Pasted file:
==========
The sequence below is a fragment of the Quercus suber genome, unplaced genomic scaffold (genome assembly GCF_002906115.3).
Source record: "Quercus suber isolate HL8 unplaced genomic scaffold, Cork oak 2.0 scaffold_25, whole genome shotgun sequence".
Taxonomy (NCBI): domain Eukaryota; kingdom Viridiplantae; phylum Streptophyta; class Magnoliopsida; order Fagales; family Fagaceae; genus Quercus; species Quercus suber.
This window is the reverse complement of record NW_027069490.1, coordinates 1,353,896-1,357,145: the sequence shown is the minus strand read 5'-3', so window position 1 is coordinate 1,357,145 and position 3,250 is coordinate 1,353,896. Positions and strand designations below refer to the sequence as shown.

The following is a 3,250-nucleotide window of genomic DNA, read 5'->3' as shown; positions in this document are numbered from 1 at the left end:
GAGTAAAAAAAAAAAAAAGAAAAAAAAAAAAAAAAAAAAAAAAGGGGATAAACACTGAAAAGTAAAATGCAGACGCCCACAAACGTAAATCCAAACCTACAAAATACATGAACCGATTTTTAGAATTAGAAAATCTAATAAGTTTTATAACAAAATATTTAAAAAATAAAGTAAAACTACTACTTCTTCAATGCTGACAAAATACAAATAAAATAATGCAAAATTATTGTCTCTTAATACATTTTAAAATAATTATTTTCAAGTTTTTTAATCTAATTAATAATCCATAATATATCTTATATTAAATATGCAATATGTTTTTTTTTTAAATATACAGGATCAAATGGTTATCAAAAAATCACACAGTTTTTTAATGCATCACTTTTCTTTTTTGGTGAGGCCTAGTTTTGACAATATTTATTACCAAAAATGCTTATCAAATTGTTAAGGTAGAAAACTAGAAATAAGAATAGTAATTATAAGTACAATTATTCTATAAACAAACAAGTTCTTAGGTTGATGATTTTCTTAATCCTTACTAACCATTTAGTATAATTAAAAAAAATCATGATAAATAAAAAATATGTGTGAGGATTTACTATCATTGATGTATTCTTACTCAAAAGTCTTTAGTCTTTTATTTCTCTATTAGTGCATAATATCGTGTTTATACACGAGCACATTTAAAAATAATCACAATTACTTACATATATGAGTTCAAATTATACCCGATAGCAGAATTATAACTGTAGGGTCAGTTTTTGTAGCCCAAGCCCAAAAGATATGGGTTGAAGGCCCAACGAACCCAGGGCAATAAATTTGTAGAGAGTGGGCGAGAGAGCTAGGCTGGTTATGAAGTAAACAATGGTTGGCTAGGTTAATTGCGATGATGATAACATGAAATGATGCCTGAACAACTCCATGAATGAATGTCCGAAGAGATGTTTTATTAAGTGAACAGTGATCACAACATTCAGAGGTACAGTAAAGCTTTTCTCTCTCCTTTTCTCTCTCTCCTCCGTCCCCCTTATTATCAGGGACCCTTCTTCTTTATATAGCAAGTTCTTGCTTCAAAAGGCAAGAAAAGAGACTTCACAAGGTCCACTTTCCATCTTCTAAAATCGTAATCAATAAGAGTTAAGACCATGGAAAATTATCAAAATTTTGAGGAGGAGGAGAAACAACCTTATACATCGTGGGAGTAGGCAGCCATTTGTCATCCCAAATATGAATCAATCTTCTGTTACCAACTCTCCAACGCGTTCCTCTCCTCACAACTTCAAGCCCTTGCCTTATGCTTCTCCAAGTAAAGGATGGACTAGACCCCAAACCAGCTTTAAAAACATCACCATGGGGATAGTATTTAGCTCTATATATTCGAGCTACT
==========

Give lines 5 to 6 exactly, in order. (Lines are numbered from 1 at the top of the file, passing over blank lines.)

The following is a 3,250-nucleotide window of genomic DNA, read 5'->3' as shown; positions in this document are numbered from 1 at the left end:
GAGTAAAAAAAAAAAAAAGAAAAAAAAAAAAAAAAAAAAAAAAGGGGATAAACACTGAAAAGTAAAATGCAGACGCCCACAAACGTAAATCCAAACCTACAAAATACATGAACCGATTTTTAGAATTAGAAAATCTAATAAGTTTTATAACAAAATATTTAAAAAATAAAGTAAAACTACTACTTCTTCAATGCTGACAAAATACAAATAAAATAATGCAAAATTATTGTCTCTTAATACATTTTAAAATAATTATTTTCAAGTTTTTTAATCTAATTAATAATCCATAATATATCTTATATTAAATATGCAATATGTTTTTTTTTTAAATATACAGGATCAAATGGTTATCAAAAAATCACACAGTTTTTTAATGCATCACTTTTCTTTTTTGGTGAGGCCTAGTTTTGACAATATTTATTACCAAAAATGCTTATCAAATTGTTAAGGTAGAAAACTAGAAATAAGAATAGTAATTATAAGTACAATTATTCTATAAACAAACAAGTTCTTAGGTTGATGATTTTCTTAATCCTTACTAACCATTTAGTATAATTAAAAAAAATCATGATAAATAAAAAATATGTGTGAGGATTTACTATCATTGATGTATTCTTACTCAAAAGTCTTTAGTCTTTTATTTCTCTATTAGTGCATAATATCGTGTTTATACACGAGCACATTTAAAAATAATCACAATTACTTACATATATGAGTTCAAATTATACCCGATAGCAGAATTATAACTGTAGGGTCAGTTTTTGTAGCCCAAGCCCAAAAGATATGGGTTGAAGGCCCAACGAACCCAGGGCAATAAATTTGTAGAGAGTGGGCGAGAGAGCTAGGCTGGTTATGAAGTAAACAATGGTTGGCTAGGTTAATTGCGATGATGATAACATGAAATGATGCCTGAACAACTCCATGAATGAATGTCCGAAGAGATGTTTTATTAAGTGAACAGTGATCACAACATTCAGAGGTACAGTAAAGCTTTTCTCTCTCCTTTTCTCTCTCTCCTCCGTCCCCCTTATTATCAGGGACCCTTCTTCTTTATATAGCAAGTTCTTGCTTCAAAAGGCAAGAAAAGAGACTTCACAAGGTCCACTTTCCATCTTCTAAAATCGTAATCAATAAGAGTTAAGACCATGGAAAATTATCAAAATTTTGAGGAGGAGGAGAAACAACCTTATACATCGTGGGAGTAGGCAGCCATTTGTCATCCCAAATATGAATCAATCTTCTGTTACCAACTCTCCAACGCGTTCCTCTCCTCACAACTTCAAGCCCTTGCCTTATGCTTCTCCAAGTAAAGGATGGACTAGACCCCAAACCAGCTTTAAAAACATCACCATGGGGATAGTATTTAGCTCTATATATTCGAGCTACT